Michael Moore’s exploration into how the US ended up with its current president has a frustratingly scattergun approach, although parallels between the director and his subject are amusing
Fahrenheit 11/9 (15) ***
Halloween (18) **
Goosebumps 2: Haunted Halloween (PG) ***
‘How. The. F***. Did. This. Happen?” So asks Michael Moore in the opening scenes of Fahrenheit 11/9, a sequel of sorts to his 2004 documentary Fahrenheit 9/11. That film, the most successful documentary of all time (it made more than $220m worldwide), detailed the link between the attack on the Twin Towers and George W Bush’s decision to go to war against Iraq. The titular date in the new one refers to Donald Trump’s surprise election victory on 9 November 2016, a result from which the world is still reeling, making Moore’s f-bomb-dropping question an urgent one.
It’s also a question Moore seems eminently qualified to answer. After all, he famously warned the Democrats that they “dismiss Trump at their peril” and he’s happy to remind us of this fact early in the film by showing clips of political commentators quoting him. His prophetic observation was based on a long-term understanding of the discontent voters have felt towards the political establishment. As a crusading filmmaker from the working class heartland of America, he’s witnessed and documented the pain of low-income workers, the marginalised and the voiceless for most of his career, starting with his hit documentary Roger and Me, about the plight of factory workers in his home town of Flint, Michigan.
It’s odd, then, and a little frustrating, that in attempting to answer the question he sets for the film, he never goes near a disgruntled white working-class Trump voter to get their perspective. Instead he adopts a scattershot approach that takes in everything from Trump “accidentally” throwing his hat into the ring for the presidential race as a ploy to get more money for doing The Apprentice (he was apparently annoyed that Gwen Stefani made more as a judge on The Voice) to the establishment biases of the liberal media and the failure of the Democrats to properly embrace and engage with the inherently left-leaning sensibilities of the American people.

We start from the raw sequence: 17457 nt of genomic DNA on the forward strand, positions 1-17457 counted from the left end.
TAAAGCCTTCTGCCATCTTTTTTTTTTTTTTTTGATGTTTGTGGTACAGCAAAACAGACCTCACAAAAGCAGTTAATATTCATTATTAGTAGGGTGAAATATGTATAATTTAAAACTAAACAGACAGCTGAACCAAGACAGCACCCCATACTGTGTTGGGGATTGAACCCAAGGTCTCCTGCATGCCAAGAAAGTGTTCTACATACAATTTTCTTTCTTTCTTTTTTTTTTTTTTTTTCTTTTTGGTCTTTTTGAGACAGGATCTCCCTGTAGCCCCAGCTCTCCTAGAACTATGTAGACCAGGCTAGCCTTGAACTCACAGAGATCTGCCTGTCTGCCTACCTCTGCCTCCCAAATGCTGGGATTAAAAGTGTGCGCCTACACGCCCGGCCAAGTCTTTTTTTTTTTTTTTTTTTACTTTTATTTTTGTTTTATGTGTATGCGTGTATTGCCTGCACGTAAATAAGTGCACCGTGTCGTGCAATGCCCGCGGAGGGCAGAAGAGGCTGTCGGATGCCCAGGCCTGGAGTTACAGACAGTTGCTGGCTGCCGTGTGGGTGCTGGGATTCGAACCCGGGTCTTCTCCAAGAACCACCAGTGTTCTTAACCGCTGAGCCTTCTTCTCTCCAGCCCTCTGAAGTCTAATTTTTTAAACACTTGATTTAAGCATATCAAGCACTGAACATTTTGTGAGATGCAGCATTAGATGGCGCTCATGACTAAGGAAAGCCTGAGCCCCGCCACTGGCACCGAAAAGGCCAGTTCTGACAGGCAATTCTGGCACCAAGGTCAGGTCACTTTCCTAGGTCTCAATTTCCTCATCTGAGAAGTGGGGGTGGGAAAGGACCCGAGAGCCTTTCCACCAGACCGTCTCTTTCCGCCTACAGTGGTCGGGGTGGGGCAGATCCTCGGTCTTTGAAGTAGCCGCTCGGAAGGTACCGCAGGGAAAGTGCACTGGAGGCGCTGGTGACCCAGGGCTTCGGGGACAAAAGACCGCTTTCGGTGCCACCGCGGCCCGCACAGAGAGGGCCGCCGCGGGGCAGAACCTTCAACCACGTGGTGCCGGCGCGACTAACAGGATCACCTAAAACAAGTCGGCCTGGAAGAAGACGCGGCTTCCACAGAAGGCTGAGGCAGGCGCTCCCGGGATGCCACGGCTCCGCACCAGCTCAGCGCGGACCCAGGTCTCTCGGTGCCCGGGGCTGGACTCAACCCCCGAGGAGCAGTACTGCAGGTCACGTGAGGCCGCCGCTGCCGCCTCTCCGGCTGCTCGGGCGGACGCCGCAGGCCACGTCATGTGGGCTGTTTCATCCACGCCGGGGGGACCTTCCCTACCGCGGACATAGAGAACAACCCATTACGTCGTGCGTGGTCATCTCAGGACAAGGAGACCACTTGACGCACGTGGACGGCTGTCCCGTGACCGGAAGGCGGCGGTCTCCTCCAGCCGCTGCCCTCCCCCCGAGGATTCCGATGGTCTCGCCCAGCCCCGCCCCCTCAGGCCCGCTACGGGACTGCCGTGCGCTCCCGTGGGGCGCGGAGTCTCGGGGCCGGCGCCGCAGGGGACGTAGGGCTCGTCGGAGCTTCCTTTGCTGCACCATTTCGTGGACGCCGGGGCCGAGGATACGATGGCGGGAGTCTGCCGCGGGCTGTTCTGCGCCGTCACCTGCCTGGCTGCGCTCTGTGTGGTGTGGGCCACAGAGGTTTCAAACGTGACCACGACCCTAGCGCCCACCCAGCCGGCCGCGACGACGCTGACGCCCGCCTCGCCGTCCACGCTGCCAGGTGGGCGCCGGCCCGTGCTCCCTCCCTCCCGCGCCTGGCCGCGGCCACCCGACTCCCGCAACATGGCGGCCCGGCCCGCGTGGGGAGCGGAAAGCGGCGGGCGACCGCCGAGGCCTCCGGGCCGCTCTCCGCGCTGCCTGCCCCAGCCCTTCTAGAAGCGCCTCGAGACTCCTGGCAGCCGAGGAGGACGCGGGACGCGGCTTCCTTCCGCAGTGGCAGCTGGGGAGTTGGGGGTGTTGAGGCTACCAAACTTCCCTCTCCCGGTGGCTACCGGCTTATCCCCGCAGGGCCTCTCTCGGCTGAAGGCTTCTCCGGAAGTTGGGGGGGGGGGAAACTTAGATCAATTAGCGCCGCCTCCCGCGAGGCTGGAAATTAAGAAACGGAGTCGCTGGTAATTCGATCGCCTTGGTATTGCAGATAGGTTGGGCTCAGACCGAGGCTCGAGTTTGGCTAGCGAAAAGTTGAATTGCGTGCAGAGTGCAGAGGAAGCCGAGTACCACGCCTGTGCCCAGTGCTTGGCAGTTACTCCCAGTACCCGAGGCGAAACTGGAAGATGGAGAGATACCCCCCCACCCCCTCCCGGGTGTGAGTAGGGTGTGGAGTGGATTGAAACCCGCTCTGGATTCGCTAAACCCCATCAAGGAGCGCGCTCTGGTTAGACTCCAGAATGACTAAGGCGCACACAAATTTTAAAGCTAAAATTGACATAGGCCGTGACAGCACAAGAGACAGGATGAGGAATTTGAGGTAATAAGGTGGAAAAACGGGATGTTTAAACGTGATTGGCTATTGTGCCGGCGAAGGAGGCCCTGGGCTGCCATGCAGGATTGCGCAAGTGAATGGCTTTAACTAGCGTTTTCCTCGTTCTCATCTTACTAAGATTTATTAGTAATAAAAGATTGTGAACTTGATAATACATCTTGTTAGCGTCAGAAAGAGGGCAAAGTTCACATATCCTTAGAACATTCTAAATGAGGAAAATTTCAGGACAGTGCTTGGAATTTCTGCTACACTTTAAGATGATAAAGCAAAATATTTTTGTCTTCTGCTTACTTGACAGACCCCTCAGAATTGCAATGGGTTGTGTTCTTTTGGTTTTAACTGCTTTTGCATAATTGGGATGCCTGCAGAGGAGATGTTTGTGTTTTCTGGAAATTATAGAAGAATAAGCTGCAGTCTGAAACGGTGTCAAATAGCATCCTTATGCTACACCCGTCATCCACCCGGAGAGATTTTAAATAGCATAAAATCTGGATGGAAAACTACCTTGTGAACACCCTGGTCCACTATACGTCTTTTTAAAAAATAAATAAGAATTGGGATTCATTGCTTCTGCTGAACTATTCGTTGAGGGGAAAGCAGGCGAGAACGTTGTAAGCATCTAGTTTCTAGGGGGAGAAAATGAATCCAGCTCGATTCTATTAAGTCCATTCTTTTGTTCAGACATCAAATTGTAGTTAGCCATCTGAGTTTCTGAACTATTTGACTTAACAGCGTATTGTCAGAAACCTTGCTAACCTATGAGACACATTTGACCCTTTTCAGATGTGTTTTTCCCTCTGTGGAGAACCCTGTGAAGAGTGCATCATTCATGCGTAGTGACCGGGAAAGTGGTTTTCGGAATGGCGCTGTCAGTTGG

The last of these is one of the most interesting aspects of the film and it’s where Moore’s talents as a muckraker in the noble tradition of Upton Sinclair and Lincoln Steffens are at their best, especially as he returns to Flint to explore the water crisis that saw the city’s supply contaminated with lead after the local government was subjected to what amounted to a corporate coup d’état. Moore sees this as a microcosm of what Trump is doing to America (a point Anthony Baxter’s You’ve Been Trumped Too also made), but he expands his view to take in issues like striking teachers, the upsurge in minority women running for local office, and the massive gun control rallies orchestrated by the Parkland school shooting survivors to show how grass-roots political movements like these might save the country. Of course the irony that this is also partly how Trump managed to assume power is not lost on Moore. In fact he draws sly parallels between himself and Trump, noting the jocular way their paths overlapped on a 1990s chat show – hosted by Roseanne Barr – and acknowledging his past professional relationships with both Jared Kushner and Steve Bannon, whose respective companies were involved in releasing some of his earlier movies. His own filmmaking style isn’t a million miles from Trump’s showboating either: again and again he batters us with cheap stunts (like cutting footage of a Nazi rally with audio from a Trump rally) and floods the film with conjecture and insinuations that he never feels any need to return to or back up.
The overall effect plays like a cinematic approximation of the chaos of the last two years. And yet the real question Moore seems to be hinting at, but never quite asking, is this: if Trump and the right can get away with using outrageous tactics to grab power, why can’t the left? The fact that Trump is in the White House and Moore’s film barely cracked the US box office top ten when it opened there last month perhaps tells its own story.
John Carpenter’s industry changing slasher classic Halloween turns 40 this month. Sadly the franchise, not to mention the sub-genre it inspired, is showing its age in this latest instalment. Once again starring Jamie Lee Curtis, Halloween is a sincere attempt by uber producer Jason Blum and indie director David Gordon Green to finally give Carpenter’s original a worthy sequel (it’s had many, all of them wretched). Despite eradicating many of its predecessors’ mythology expanding missteps and reimagining Curtis’s Laurie as a Sarah Connor-style survivalist who’s spent the last 40 years preparing herself (and her estranged daughter, played by Judy Greer) for the return of Michael Myers, it’s still not very good. Lacking tension, scares and coherent characters, it’s as hollow as a jack-o’-lantern.
Goosebumps 2: Haunted Halloween isn’t exactly a good horror movie for kids, but it’s a slight improvement on the original, largely because it sidelines Jack Black’s irritating presence as Goosebumps author RL Stine. This time out a pair of bullied 12-year-olds come across one of Stine’s unfinished manuscripts and unleash a ventriloquist dummy which comes to life in ways that are fun to start with but increasingly malevolent as it tries to take over their town. It descends into CGI overload for the finale, but there are some decent gags early on. ■